Long time professionals sometimes refer to these new entrants’ cash inflows as “dumb money”–affluent outsiders bitten by a bug to try something different or indulge a personal interest. And there are plenty of brokers, salespersons and expert third parties helping these newbies learn the ropes and get into the business—for a fee.

These promoters make their living by closing deals. Their most common message is urgency–“act now or miss out” — if you don’t, someone else will take this opportunity off the table.

But how is an interested credit union member supposed to weigh such an event? One approach is to ask if the member would buy the bank’s stock for their personal investment based on the information available to their credit union?

Would You Buy This Bank’s Stock?

Too difficult for a member? Here is an actual case.

A $605 million credit union announced in July 2019 an agreement to buy all the assets of a bank with the following performance record:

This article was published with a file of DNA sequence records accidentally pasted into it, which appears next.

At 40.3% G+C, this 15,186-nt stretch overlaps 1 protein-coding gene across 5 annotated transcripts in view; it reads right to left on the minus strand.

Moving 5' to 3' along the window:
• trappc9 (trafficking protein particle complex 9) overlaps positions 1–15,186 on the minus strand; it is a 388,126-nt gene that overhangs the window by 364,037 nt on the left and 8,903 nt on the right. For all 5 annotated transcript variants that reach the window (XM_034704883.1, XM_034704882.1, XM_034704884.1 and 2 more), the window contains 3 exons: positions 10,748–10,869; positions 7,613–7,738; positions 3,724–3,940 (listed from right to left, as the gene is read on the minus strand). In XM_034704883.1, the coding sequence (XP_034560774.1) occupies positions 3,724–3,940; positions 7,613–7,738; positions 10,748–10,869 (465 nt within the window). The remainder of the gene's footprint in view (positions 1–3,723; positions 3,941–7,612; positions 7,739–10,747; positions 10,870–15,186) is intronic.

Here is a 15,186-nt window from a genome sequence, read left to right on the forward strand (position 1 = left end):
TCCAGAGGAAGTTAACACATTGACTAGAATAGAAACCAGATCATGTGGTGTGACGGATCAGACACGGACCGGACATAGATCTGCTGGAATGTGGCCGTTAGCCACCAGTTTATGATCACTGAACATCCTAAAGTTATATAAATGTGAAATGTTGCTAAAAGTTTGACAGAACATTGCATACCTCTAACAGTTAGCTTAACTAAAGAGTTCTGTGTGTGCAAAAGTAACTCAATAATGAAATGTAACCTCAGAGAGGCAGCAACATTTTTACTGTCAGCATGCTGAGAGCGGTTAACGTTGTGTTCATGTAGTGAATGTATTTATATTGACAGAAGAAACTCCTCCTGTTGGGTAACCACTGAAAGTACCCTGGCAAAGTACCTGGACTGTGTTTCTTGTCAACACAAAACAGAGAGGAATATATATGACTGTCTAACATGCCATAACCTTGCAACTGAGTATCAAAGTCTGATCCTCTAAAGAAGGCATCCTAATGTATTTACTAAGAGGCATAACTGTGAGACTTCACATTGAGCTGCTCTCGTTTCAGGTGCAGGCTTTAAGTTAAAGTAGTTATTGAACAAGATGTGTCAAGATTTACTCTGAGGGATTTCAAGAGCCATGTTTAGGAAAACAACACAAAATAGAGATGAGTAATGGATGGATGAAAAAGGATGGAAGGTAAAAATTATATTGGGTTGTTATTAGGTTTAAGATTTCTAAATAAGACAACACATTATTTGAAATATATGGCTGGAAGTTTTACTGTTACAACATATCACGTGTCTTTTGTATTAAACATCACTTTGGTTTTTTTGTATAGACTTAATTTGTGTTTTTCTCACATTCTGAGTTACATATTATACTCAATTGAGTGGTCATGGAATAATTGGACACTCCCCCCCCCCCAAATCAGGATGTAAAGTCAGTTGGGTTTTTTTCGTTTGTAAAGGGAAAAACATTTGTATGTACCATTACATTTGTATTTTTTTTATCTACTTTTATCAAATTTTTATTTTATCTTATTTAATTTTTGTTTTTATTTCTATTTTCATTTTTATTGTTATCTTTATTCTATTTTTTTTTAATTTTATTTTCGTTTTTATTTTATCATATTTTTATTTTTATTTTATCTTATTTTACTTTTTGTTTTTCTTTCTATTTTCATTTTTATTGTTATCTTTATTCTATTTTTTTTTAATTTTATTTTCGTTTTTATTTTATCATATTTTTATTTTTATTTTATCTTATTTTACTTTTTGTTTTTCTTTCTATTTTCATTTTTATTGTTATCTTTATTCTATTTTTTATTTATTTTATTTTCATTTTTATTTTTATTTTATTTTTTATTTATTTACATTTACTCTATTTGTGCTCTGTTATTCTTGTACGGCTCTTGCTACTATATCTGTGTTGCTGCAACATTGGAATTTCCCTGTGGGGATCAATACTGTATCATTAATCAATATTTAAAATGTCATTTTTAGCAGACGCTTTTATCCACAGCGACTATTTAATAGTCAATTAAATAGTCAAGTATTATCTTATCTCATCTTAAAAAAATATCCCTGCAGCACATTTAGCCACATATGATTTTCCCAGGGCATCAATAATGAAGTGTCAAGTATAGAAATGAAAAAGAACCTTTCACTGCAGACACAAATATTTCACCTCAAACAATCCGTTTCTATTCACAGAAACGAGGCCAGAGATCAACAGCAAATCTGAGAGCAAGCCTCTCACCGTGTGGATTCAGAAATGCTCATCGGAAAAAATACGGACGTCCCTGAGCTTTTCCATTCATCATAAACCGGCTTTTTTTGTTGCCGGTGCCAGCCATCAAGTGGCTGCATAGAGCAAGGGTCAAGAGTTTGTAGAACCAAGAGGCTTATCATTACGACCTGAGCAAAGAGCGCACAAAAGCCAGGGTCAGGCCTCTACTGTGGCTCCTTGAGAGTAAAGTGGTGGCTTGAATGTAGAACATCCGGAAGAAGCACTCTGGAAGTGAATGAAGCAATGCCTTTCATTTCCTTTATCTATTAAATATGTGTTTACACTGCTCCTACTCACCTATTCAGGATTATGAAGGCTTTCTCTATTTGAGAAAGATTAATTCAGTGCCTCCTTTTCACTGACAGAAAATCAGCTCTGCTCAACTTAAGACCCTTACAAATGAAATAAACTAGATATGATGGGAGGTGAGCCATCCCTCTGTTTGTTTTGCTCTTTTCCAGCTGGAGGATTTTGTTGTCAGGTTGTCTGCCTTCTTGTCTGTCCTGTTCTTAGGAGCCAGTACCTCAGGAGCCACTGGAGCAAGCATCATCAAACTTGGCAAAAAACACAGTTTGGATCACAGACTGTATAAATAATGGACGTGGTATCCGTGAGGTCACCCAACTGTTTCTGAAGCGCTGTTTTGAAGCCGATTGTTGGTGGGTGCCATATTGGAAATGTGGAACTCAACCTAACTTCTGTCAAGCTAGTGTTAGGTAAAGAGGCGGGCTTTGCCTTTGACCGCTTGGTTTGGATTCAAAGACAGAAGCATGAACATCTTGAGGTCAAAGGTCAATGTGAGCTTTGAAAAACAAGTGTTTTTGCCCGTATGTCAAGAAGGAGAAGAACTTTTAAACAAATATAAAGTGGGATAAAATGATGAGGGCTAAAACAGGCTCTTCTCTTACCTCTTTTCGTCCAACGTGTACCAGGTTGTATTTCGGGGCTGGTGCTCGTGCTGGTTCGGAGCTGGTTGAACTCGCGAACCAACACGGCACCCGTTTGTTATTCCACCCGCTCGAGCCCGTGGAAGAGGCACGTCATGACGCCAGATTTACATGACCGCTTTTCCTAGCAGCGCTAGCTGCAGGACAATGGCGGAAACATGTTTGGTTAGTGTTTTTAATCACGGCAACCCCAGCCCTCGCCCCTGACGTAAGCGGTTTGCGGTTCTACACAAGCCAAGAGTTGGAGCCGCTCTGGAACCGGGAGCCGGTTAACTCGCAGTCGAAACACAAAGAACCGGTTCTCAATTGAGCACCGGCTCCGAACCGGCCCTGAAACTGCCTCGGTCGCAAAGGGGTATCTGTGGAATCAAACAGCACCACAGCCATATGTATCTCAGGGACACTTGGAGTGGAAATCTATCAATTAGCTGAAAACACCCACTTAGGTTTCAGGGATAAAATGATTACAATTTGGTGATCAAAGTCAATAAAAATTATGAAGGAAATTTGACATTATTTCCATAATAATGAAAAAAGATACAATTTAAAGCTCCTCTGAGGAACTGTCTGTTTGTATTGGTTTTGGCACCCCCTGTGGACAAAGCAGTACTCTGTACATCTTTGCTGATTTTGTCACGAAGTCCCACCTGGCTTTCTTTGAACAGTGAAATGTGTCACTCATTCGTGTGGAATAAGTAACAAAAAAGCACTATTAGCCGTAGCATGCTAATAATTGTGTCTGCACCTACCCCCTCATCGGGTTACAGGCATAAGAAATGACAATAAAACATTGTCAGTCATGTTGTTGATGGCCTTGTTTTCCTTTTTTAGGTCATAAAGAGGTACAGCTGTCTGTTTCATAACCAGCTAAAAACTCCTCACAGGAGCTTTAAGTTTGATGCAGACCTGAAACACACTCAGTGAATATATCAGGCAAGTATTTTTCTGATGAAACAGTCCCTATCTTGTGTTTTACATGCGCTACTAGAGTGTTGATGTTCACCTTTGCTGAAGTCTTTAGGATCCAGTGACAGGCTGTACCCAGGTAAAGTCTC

• June 30, 2019, bank data: $97.8 million in bank assets, $77.6 million in deposits; $11 million in equity; a $7.0 million FHLB loan; and loans of $73.7 million.
  • The bank has had negative income every year since 2008.
  • The “efficiency ratio” for 2018 was 111.08% and for 2017, 129.0%. At June 2019, 127.8%. Every period’s operating expenses have exceeded income.
  • Two consent orders were issued by the Office of the Comptroller of the Currency. The December 19, 2012, one was followed by a second on November 2015 designating the bank a “troubled institution”.
  • This order was ended in February 2019 after the bank raised $4.5 million new capital issuing 600,000 new shares for a price of $7.50 per share in January 2018. The cost of the offering for the bank was $366,000 or 8.1% of the gross proceeds.